Oxides of Nitrogen
Consisting of seven known compounds, all nitrogen oxides are made from an admixture of nitrogen and oxygen. These compounds are a well-known health hazard. The most familiar oxide of nitrogen is called “laughing gas” — nitrous oxide. Laughing gas rapidly cuts the supply of oxygen to the brain, which has the effect of limiting judgment in such an immediate way that insensate laughter results. This makes it an excellent anesthetic for the uses of dentistry. Long-term effects are far less safe or useful. The results of cutting oxygen to the brain over long periods of time are not good and inevitably result in severe brain damage.
What Can You Do to Improve Outdoor Air Quality?
Improving outdoor air quality is not something most people can do easily. The factors that affect outdoor air quality are largely communal or industrial factors, not ones that you can individually change. However, there are a few steps you may be able to take. If you have a large yard, you can take advantage of this privilege by planting trees and bushes. Tamping down dust and other outdoor particulates can also go a long way toward protecting your lungs from dangerous aerosolized matter. Installing outdoor water assets such as ponds and especially fountains will go a long way to clean the air around your home.
Plants are vital in exchanging harmful gases in the air for ones that are beneficial, increasing the amount of oxygen available and decreasing gases such as carbon dioxide. Creating more green spaces can help improve air quality as the plants “clean” the air. However, it’s important to keep in mind the fact that bushes, trees, and ponds can also be attractors and generators of dust and allergens. Therefore, choosing the right trees and other organic assets for your yard can be critical to your success in treating outdoor air quality.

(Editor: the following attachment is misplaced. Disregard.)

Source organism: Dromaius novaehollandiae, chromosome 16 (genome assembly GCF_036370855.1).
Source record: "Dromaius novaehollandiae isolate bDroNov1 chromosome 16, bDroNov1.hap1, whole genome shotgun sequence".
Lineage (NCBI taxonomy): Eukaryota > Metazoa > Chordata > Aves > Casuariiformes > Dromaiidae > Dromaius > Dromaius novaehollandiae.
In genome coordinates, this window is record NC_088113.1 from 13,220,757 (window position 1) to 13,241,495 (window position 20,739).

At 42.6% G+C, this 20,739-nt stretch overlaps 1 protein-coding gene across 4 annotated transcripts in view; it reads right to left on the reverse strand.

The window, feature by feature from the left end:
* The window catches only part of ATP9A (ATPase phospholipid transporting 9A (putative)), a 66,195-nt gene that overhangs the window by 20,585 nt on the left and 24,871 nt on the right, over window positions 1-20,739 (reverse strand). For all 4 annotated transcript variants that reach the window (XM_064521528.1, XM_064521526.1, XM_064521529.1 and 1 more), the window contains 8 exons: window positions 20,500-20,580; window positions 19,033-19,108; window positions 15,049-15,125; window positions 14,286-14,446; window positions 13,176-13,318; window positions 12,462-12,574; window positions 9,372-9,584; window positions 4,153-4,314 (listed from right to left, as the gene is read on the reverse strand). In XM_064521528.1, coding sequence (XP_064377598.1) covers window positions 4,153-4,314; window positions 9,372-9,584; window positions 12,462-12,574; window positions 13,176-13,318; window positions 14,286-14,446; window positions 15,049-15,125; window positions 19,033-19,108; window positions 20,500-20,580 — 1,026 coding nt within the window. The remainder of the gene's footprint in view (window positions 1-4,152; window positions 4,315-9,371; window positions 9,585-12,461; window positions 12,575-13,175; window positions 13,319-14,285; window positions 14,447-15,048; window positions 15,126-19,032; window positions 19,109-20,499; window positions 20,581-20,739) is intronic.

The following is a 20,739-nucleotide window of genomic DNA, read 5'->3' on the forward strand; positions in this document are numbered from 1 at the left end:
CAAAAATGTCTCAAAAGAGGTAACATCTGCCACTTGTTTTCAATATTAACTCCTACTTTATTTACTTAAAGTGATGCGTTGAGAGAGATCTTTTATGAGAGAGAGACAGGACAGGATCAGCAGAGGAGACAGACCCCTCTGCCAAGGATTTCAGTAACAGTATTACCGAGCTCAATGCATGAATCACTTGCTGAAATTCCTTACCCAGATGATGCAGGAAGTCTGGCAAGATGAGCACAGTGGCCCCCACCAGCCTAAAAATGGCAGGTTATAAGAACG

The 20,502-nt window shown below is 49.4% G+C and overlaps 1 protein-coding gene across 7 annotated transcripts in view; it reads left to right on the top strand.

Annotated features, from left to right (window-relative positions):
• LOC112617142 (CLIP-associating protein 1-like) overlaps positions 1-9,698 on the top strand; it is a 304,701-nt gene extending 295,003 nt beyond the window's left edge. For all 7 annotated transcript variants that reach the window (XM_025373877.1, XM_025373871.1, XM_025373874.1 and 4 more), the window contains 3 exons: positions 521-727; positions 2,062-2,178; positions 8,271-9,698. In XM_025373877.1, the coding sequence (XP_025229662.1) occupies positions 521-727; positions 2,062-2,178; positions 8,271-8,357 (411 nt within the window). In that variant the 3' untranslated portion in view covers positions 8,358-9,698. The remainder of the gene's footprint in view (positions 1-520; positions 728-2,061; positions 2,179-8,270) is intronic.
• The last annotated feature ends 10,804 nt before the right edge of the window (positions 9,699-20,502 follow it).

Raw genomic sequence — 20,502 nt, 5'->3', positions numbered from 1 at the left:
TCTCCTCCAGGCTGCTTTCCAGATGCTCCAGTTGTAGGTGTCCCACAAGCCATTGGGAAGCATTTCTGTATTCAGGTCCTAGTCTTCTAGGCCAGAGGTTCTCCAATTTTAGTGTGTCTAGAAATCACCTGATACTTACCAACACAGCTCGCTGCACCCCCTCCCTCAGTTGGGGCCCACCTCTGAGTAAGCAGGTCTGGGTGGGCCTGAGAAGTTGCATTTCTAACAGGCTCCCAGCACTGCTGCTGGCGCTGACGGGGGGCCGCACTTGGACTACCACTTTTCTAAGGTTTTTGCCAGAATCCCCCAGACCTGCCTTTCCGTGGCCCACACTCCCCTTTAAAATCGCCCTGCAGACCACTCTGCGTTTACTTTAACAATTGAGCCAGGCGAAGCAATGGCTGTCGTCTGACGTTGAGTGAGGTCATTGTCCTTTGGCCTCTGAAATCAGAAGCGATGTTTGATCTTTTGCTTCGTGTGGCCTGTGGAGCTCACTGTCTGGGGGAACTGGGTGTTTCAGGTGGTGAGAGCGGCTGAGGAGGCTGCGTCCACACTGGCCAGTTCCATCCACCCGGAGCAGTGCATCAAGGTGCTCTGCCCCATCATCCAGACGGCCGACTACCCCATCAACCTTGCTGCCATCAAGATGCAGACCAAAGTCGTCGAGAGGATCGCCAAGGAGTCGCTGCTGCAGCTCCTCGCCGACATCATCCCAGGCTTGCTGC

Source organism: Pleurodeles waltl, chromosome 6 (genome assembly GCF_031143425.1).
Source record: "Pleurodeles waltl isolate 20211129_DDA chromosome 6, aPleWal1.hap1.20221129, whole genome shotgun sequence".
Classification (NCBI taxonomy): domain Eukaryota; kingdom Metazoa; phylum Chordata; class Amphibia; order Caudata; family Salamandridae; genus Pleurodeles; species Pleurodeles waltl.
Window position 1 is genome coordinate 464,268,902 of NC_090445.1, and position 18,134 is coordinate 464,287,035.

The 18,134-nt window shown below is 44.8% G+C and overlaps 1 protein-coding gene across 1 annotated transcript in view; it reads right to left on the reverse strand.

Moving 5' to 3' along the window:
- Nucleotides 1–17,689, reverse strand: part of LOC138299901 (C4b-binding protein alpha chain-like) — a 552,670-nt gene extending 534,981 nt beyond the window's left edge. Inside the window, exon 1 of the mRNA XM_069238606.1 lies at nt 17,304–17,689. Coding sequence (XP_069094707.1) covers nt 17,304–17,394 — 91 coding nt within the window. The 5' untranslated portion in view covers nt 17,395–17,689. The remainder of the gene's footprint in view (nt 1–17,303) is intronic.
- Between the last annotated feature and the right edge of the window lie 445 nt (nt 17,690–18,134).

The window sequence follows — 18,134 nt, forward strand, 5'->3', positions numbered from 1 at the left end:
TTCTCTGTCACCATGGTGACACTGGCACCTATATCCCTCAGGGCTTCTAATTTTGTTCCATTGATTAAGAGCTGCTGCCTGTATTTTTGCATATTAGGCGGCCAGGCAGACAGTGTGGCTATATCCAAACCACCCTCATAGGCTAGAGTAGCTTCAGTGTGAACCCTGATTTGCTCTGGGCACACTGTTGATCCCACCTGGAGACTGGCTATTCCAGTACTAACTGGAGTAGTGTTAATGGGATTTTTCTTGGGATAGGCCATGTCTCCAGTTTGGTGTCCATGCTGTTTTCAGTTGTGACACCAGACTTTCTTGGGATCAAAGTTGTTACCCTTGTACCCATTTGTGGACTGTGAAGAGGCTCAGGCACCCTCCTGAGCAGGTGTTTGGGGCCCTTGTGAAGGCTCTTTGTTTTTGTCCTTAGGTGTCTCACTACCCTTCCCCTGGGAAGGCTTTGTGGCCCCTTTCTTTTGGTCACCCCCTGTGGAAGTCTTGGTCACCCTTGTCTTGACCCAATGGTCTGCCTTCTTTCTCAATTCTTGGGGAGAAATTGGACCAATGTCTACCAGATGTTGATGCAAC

While you may be able to take steps within your own yard, the most important factor in the outdoor air quality of your home is location. Living near a major highway is not healthy. Neither is living near an airport or shipyard. Finding a home nearer to green spaces and minimizing your exposure to industrial pollution can help.
What Can You Do to Improve Indoor Air Quality?
Improving indoor air quality can be delightfully simple — the act of opening windows and doors, especially when the air outside is moist, can be a good start. Installing high quality air filters in your HVAC system is another simple step to take, and free-standing air-purifier fans can also be a great help.
Happily, one of the best and cheapest ways to improve indoor air quality is by elevating humidity and by introducing plants. By raising humidity, you ensure that airborne moisture will bond with harmful particulates and drag them to the ground by the simple process of condensation. The addition of indoor plants reduces the carbon dioxide content of the air while boosting the oxygen content.
Installing indoor air purifiers can help improve the air quality of your home as well, though this step can be expensive. If you choose a high-quality air scrubber, it is well worth the expense, however, especially since respiratory healthcare down the line can be catastrophically expensive. An air scrubber or purifier can be a great investment to improve your health both immediately and further down the line.
While the steps above range in cost and effort, each one can help improve the air quality of your home. Using your time and resources to make the air in your home cleaner and safer is of endless value to the future health of your family.
Good Air Quality Helps With a Good Life Quality
At the end of the day, the quality of the air you breathe is the most important factor in maintaining your health into the future. Therefore, obtaining clean, fresh air for you and your family should be considered of the utmost importance.
Your investment in clean air is crucial to your current and future health, whether it’s by choosing a healthful location, maintaining good indoor air quality through some of the steps we’ve outlined here, or ideally both. Short-term and long-term effects of poor air quality can be devestating, so don’t wait, and don’t take half measures.